Heat-shock protein enables tumor evolution and drug resistance in breast cancer

Researchers discovered that a low-dose HSP90 inhibitor combined with an anti-estrogen agent impedes the cell cycle, thereby thwarting replication of tumor cells and limiting the introduction of adaptive (i.e., drug-resistant) mutations. The images at left depict tumor tissue from a mouse model of breast cancer. Brown staining indicates significant levels of levels of phosphorylated retinoblastoma protein (Phospho-RB), which is a marker of cell cycle progression. Image A displays untreated tissue, while images B and C show the tissue treated with the anti-estrogen drug tamoxifen and an HSP90 inhibitor, respectively. The tissue in image D, treated with a combination of tamoxifen and an HSP90 inhibitor, displays a dramatic reduction in Phospho-RB, signaling a halt in tumor-cell replication.

Image: Courtesy of PNAS

December 8, 2014

Tags: Lindquist LabCancer

CAMBRIDGE, Mass. – Long known for its ability to help organisms successfully adapt to environmentally stressful conditions, the highly conserved molecular chaperone heat-shock protein 90 (HSP90) also enables estrogen receptor-positive (ER+) breast cancers to develop resistance to hormonal therapy.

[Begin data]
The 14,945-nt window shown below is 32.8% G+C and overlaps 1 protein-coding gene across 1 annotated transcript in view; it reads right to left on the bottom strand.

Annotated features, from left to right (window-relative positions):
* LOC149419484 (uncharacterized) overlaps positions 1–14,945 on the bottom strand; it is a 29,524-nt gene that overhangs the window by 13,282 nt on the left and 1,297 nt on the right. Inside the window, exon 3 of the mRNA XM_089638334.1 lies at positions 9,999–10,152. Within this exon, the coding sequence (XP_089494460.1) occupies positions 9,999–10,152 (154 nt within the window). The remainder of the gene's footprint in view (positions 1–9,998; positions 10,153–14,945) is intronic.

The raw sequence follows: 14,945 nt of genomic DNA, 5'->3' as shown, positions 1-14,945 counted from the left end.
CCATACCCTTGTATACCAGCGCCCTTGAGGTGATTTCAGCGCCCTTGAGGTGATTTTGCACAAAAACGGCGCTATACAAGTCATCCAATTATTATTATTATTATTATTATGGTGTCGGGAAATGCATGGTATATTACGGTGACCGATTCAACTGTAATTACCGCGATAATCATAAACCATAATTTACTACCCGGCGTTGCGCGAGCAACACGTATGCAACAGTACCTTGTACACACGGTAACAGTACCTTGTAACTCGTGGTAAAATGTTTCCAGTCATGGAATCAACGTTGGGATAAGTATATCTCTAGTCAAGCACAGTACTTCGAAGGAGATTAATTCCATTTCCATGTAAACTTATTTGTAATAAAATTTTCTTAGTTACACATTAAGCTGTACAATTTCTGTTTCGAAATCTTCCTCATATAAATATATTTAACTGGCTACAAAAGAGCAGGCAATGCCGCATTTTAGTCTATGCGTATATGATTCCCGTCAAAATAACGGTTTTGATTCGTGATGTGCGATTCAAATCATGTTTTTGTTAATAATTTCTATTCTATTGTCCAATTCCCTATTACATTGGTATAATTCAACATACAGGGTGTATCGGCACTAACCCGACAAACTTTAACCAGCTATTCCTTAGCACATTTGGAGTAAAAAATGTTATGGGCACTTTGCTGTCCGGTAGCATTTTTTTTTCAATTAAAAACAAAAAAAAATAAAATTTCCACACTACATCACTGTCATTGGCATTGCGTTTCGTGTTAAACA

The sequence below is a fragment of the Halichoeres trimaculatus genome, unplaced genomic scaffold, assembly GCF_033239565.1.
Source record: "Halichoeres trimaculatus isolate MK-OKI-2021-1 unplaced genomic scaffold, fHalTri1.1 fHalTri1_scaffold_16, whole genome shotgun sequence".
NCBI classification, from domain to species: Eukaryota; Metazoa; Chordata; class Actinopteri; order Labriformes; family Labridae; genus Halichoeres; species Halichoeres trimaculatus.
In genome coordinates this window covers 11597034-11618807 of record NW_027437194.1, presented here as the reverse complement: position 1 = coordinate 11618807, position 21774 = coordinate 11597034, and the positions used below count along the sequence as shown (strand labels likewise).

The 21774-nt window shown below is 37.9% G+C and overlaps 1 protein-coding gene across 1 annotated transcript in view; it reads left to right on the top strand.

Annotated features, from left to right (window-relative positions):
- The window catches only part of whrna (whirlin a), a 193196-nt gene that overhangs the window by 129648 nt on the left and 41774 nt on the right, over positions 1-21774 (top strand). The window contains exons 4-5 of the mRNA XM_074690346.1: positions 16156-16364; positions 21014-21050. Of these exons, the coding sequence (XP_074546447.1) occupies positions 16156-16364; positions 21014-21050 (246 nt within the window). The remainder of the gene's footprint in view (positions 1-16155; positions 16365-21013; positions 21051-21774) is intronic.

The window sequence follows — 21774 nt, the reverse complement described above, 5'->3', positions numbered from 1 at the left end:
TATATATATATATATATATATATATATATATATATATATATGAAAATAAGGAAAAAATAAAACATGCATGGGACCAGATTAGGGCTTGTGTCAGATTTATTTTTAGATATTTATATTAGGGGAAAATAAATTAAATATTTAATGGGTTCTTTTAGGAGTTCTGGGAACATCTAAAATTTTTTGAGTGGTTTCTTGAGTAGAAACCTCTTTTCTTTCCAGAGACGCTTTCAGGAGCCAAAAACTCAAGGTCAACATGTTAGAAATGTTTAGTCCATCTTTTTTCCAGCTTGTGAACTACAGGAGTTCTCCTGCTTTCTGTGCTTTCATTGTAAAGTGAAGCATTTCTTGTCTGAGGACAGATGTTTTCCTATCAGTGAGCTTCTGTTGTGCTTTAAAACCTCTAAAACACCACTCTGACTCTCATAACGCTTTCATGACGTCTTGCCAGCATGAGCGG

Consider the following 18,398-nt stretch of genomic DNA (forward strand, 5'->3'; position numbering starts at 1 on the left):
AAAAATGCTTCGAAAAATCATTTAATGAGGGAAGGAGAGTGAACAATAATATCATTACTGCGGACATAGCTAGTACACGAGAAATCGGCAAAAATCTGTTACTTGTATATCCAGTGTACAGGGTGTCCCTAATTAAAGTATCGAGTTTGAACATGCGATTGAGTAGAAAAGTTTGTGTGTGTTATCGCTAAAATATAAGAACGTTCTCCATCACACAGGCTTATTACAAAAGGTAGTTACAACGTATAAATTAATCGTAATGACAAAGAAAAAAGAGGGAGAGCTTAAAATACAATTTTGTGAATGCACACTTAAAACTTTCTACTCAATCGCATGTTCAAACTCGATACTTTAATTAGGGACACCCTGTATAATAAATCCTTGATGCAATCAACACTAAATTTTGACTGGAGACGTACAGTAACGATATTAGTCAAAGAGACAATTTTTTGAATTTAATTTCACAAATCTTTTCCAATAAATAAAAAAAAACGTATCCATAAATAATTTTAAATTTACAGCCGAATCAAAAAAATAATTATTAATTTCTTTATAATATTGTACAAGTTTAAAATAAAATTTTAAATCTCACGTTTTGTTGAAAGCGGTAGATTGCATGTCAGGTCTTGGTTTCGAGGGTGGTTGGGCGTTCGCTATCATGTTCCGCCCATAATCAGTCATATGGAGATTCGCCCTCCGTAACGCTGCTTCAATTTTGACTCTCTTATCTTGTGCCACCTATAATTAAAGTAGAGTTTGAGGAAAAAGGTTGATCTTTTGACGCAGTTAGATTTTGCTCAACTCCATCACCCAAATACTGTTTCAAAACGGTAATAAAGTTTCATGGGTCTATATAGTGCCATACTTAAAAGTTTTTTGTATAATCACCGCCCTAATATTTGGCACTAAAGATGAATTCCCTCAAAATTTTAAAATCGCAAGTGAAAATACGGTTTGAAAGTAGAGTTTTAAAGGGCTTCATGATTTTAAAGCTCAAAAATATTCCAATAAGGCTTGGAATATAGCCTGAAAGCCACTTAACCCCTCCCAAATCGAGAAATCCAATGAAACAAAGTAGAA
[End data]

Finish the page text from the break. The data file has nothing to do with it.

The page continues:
This HSP90-mediated evolutionary mechanism of drug resistance, reported by Whitehead Institute scientists in this week’s online edition of the Proceedings of the National Academy of Sciences (PNAS), provides a strong therapeutic rationale for combining HSP90 inhibition with other interventions not only in the treatment of ER+ breast cancers but in other tumor types as well. 

HSP90’s role in the emergence of beneficial heritable traits in organisms ranging from yeast to vertebrates has been an area of intense focus for Whitehead Member Susan Lindquist’s lab. Several years ago, her lab found that HSP90 enables disease-causing fungi to evolve resistance to today’s antifungal medications. Follow-on studies showed that an HSP90 inhibitor combined with a conventional antifungal could be effective against drug-resistant isolates of the pathogenic fungi Candida albicans and Aspergillus fumigatus, both capable of causing lethal infections, particularly in immunocompromised patients.